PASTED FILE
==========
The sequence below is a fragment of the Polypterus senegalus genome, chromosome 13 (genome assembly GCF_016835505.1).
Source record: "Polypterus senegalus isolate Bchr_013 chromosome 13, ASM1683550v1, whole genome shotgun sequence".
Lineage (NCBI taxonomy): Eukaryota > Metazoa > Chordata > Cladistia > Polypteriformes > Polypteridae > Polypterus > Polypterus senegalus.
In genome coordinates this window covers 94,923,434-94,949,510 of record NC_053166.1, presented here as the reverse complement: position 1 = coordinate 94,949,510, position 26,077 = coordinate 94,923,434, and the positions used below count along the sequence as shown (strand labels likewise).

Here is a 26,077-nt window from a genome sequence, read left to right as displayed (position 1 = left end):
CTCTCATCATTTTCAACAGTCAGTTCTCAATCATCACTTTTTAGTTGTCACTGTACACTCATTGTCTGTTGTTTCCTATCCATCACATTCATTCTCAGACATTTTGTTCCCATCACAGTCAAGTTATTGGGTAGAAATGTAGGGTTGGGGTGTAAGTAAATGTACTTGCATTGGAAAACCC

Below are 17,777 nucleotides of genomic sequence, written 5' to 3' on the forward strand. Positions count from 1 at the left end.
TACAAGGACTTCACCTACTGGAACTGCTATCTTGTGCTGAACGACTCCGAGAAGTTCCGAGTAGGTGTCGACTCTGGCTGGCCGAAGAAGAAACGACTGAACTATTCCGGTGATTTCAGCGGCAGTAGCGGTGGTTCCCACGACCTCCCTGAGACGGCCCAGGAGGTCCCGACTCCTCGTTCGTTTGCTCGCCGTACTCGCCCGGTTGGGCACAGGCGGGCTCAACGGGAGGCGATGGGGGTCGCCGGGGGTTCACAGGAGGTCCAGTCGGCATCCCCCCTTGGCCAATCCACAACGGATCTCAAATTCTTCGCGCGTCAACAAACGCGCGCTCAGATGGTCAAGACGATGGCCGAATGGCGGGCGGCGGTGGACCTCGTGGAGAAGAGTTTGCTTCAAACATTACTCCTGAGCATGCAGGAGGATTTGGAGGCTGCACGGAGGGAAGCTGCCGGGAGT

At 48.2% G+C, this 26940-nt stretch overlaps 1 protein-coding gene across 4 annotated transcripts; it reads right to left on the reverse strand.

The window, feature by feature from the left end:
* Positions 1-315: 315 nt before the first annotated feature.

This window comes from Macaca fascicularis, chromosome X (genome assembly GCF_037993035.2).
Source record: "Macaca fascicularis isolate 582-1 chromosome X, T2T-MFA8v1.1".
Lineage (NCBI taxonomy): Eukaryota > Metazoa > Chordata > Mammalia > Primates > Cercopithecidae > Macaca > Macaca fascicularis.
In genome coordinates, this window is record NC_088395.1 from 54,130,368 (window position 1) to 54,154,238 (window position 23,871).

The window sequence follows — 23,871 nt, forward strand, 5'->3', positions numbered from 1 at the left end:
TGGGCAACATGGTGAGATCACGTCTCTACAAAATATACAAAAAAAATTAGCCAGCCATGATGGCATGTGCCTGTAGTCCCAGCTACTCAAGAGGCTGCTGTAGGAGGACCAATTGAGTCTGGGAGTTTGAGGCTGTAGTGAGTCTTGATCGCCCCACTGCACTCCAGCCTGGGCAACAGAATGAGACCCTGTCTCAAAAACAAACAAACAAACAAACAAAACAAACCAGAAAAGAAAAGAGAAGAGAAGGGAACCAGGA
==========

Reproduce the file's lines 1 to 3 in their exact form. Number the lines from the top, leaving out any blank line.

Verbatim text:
The sequence below is a fragment of the Polypterus senegalus genome, chromosome 13 (genome assembly GCF_016835505.1).
Source record: "Polypterus senegalus isolate Bchr_013 chromosome 13, ASM1683550v1, whole genome shotgun sequence".
Lineage (NCBI taxonomy): Eukaryota > Metazoa > Chordata > Cladistia > Polypteriformes > Polypteridae > Polypterus > Polypterus senegalus.